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Will the Coronavirus Slow Down or Speed Up the Low Carbon Energy Transition in Poland?

by Joanna Maćkowiak-Pandera, Forum Energii

Joanna Pandera

Joanna Maćkowiak-Pandera, Director of Forum Energii

The world is in chaos. The priority is to stop the spread of the virus and contain the crisis. A stable energy supply is crucial – it’s hard to imagine what would happen if there was no power or heat supply now. The million dollar question however, how will the current crisis affect the energy transformation in the long term?

We do not know many of the effects of the coronavirus epidemic, as the end of the crisis is not yet in sight. We hope that long-term thinking, science, new technologies, concern for the climate and future generations will win. However, it is not obvious, politically and economically different interest groups will start to clash harder.

We know for sure: electricity demand, wholesale electricity prices and CO2 prices will fall at least for some period of time. Fuel prices will fall temporarily, but after a while supply probably will adapt to demand and prices should stabilise. The pressure on energy sector will increase, and consumers will benefit. This will therefore increase interest in the energy transition.
Metro station Warsaw

Falling Demand for Energy

In Poland, after a week of fighting the coronavirus, the demand for energy decreased by 5%. For comparison, in Italy the decreases are greater and reach 18%. There are already quite a lot of RES in the European power systems, also in Poland. According to the right construction of the electricity market, priority is given to sources with the lowest variable costs (i.e. mainly wind and solar power plants). Reduced demand for energy will push the most expensive generation units out of the market. Very well, as this will reduce the wholesale price and be for benefit of the consumers (except households with an regulated tariff). We are already experiencing a decline in Poland in the day-ahead market from 200 to 170 PLN/MWh, i.e. by 14% since early March.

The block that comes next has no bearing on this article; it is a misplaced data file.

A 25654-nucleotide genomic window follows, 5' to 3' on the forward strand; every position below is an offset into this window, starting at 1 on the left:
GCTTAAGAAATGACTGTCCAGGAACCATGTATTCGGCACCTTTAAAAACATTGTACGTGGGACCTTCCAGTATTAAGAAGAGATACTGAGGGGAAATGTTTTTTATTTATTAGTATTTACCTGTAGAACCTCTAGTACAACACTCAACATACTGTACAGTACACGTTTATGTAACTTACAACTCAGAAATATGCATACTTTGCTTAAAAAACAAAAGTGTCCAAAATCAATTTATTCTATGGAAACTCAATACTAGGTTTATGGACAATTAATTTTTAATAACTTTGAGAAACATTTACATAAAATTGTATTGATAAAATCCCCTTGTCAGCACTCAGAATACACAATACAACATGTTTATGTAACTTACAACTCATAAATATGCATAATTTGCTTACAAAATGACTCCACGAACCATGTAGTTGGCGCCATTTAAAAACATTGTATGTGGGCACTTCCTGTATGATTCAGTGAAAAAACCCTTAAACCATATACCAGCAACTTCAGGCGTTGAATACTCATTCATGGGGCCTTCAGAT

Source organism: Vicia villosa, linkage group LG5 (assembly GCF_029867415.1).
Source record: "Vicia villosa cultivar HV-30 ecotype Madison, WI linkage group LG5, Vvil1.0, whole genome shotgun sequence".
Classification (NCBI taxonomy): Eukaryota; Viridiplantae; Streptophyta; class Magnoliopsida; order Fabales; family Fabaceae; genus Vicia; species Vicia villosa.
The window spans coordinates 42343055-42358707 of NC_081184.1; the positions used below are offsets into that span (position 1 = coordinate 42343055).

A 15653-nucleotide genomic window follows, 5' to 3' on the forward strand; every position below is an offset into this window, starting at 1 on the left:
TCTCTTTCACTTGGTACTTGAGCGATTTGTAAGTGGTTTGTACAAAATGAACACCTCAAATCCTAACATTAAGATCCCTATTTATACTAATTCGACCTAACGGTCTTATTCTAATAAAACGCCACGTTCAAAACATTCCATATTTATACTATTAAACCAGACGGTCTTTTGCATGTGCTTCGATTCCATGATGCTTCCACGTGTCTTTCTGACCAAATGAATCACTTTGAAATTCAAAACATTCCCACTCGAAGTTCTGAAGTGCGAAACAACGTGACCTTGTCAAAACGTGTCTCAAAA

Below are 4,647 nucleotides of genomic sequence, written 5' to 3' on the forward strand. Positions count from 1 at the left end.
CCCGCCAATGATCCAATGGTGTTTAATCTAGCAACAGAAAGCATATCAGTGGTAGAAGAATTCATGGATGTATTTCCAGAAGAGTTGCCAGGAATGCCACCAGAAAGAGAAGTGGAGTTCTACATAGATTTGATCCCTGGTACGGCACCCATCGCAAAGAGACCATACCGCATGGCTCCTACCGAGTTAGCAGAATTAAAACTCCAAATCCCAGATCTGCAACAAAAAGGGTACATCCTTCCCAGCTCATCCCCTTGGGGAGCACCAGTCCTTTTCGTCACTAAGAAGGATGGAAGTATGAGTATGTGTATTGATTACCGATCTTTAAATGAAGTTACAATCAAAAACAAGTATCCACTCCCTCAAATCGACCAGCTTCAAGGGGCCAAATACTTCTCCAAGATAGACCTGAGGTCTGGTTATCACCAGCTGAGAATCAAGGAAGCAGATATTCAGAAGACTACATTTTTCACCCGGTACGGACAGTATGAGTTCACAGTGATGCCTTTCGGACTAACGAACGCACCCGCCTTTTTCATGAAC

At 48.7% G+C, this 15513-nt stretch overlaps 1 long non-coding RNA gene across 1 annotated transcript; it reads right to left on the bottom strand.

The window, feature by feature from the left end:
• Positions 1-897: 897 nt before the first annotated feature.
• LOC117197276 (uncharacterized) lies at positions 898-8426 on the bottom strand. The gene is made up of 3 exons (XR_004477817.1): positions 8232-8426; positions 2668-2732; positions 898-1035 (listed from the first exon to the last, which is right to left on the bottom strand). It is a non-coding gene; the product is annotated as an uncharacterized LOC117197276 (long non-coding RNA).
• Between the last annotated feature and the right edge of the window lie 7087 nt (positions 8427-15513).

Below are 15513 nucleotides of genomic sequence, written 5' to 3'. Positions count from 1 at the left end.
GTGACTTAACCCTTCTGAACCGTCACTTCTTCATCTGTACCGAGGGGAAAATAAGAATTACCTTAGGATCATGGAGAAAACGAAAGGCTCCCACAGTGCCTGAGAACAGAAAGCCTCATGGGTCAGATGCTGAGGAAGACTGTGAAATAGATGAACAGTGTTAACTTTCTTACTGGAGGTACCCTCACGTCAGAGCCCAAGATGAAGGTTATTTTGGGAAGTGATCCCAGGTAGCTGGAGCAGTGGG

Coal Power Plants will Lose

This means that the oldest and least efficient and more emitting coal-fired units, i.e. 200 MW units, will suffer most from the crisis. Some of them will be pushed out of the market. At the same time, the number of operating hours of other units will decrease due to increase in the share of renewable variable sources. Conventional power plants will generate losses. There will increase the pressure to make their work more flexible and adapt to the model of generation of variable renewable sources.

Support for Energy Sector

The power sector pressed against the longwall not only by the mining industry, but additionally by the coronavirus will demand support. This will come in a few months’ time in the form of the so-called capacity market. It will be a large injection of cash for generators in the form of 5 billion zlotys a year. The money will come from the pockets of consumers. Any other forms of public support are out of the question because they will contribute to the increase in energy prices and the Polish economy may not be able to bear it.

Krakow Old Town

In addition, state aid for the energy sector is subject to significant limitations. The government will have to direct public funds where necessary to fight the economic crisis – the priority will be to save jobs, health care and industry. The anti-crisis shield annouced recently by the Polish government is a package worth according to the government over PLN 200 billion. The money will be taken from somewhere else.